Coronavirus: Judith Collins questions 'unusual' pause in COVID-19 vaccine rollout after five community cases found

National Party leader Judith Collins is questioning why COVID-19 vaccinations have been put on hold, following confirmation of cases in the community. 

But an expert says it's the right call, though somewhat frustrating, considering the risks. 

Five linked cases of the Delta variant with no known link to the border have been found in the past 24 hours, prompting a snap nationwide level 4 lockdown - at least seven days for Auckland and Coromandel, and three for the rest of the country. 

Prime Minister Jacinda Ardern on Tuesday evening said the vaccine rollout would be paused for 48 hours to make sure venues can operate safely, with the risk some patients could be infected. 

Collins told The AM Show on Wednesday she got a call about the lockdown shortly before Ardern announced it just after 6pm.

"I said, 'thanks for letting me know'. I asked a few questions, but obviously that's about it. There's no point getting excited about it… we've got a largely unvaccinated population. I said that to the Prime Minister - it's largely unvaccinated, there's no choice really, is there?"

Experts have said thanks to its mutations, there is no herd immunity level for the Delta variant of the disease. The vaccines were developed to work against the original strain of the virus, and though they offer some protection against Delta, vaccinated people are still able to spread it.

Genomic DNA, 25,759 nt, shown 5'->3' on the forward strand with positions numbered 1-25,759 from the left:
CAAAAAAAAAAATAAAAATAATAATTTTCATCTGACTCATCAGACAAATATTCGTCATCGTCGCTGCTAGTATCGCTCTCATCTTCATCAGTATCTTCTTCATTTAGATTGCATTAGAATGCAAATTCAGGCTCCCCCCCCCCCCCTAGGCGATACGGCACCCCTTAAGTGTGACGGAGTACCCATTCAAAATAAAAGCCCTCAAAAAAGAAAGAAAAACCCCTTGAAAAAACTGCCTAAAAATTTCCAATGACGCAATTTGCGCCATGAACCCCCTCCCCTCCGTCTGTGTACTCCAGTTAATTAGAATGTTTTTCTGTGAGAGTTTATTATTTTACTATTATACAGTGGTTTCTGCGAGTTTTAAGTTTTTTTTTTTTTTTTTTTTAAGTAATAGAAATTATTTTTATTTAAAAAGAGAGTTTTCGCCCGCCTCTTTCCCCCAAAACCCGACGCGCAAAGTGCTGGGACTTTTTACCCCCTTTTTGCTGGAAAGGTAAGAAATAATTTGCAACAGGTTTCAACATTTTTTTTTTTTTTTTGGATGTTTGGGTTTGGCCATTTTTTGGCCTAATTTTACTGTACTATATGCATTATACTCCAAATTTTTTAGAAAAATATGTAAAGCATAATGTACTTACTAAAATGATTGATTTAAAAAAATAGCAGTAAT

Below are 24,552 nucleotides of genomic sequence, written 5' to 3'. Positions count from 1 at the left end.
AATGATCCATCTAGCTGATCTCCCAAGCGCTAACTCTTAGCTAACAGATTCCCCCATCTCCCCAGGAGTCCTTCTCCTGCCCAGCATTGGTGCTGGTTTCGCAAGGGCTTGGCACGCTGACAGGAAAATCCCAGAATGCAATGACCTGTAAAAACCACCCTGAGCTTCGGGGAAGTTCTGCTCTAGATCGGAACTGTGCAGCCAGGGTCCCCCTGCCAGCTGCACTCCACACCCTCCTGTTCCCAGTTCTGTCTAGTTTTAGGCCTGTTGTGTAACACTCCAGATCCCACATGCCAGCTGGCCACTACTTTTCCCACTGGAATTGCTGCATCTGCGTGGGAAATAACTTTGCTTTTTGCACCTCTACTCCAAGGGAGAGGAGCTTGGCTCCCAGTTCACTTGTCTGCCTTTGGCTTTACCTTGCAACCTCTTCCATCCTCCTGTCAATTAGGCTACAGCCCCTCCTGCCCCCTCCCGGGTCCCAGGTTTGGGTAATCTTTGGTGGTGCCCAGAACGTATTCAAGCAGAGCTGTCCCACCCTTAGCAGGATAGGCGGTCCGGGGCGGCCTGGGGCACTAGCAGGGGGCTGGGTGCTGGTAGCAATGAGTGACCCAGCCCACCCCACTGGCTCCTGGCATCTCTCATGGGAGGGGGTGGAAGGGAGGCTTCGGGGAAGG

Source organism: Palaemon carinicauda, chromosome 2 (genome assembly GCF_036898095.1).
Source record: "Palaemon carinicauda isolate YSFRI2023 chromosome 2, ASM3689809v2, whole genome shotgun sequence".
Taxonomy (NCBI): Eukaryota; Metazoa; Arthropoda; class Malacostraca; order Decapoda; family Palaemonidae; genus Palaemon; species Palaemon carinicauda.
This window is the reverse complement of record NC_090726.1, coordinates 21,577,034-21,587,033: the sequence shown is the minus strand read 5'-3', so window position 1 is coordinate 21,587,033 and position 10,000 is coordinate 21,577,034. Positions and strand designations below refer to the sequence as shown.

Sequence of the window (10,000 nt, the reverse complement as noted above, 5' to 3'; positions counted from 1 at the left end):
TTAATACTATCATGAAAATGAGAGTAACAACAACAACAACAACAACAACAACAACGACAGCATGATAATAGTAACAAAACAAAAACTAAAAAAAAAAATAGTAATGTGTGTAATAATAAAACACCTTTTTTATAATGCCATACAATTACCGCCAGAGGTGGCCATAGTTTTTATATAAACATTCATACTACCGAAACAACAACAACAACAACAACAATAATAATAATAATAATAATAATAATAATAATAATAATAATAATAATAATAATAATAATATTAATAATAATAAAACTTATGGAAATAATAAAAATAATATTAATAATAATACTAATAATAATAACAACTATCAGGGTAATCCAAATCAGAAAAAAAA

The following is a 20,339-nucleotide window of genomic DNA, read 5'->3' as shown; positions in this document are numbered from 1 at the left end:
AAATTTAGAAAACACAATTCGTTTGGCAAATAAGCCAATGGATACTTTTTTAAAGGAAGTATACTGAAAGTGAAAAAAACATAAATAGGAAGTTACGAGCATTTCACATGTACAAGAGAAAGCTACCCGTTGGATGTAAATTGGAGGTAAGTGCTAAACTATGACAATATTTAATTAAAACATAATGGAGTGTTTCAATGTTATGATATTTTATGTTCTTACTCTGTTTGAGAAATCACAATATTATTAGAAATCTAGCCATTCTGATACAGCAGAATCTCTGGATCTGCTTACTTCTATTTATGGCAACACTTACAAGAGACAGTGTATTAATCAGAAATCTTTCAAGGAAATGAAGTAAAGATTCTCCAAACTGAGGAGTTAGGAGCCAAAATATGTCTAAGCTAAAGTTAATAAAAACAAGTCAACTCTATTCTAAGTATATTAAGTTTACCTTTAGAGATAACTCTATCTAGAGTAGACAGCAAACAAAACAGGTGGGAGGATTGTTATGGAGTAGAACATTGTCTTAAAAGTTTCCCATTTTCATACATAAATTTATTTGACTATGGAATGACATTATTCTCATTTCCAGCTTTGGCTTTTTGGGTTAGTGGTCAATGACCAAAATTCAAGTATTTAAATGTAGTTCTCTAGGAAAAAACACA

Collins said pausing the vaccine rollout "seemed unusual".

"I did raise the issue about why we were doing that. Ardern said… they wanted to make sure it could be done safely.

"I've been in the public vaccination centres, in the great big barns and things, looks to me like everyone's being extremely safe around their social distancing, mask-wearing, everything else… Mostly our country is largely unvaccinated and the best thing we can do is get as many people vaccinated as soon as we can. 

"Look, we're not going to play silly games with this. Just as fast as we can, get people vaccinated." 

Appearing on The AM Show after Collins, Ardern said it might not take 48 hours for health officials to give the all-clear for the rollout to resume. 

"The advice I've had from [the Ministry of] Health is they don't believe it will take that period of time. We've given an indication of a period of time in order for those vaccination centres to orientate towards making sure they can maintain all the protocols you'd expect in a level 4 environment."

Nikki Turner.
Nikki Turner. Photo credit: The AM Show

Nikki Turner, head of the Immunisation Advisory Centre, told The AM Show she was "disappointed" to see vaccination centres shut, but "clearly we have to do this safely".

"Even a short break while they're ensuring they have all the processes in place, that people can come with full protection and the healthcare providers are fully protected is important. 

"I think it's really important that it's as short as possible, this stop. We're all committed out there, vaccinating, vaccinating, vaccinating, so getting up and started again as soon as we can is the way to go."

After a slow start, the vaccine rollout has hit its stride - more than 40,000 doses are now being administered daily, and the Government recently brought forward the dates of eligibility for younger age groups, with large deliveries from supplier Pfizer arriving in the country. From September anyone 16 or over will be able to book their jabs. 

Dr Turner said children will hopefully be eligible soon too, with other countries giving the Pfizer and Moderna mRNA-based vaccines the nod for kids down to 12 years of age.

"Anybody who's been watching the curve in the last few weeks, the number of our vaccines delivered has really ramped up. We were slow to get started but now that we've got more vaccine supplies, we've got more vaccine clinics coming on site."

The initial COVID-19 case found on Tuesday hadn't been vaccinated. His wife had, and she's tested negative so far. The vaccines reduce the likelihood of serious illness, and studies show they also reduce the time an infected person is contagious.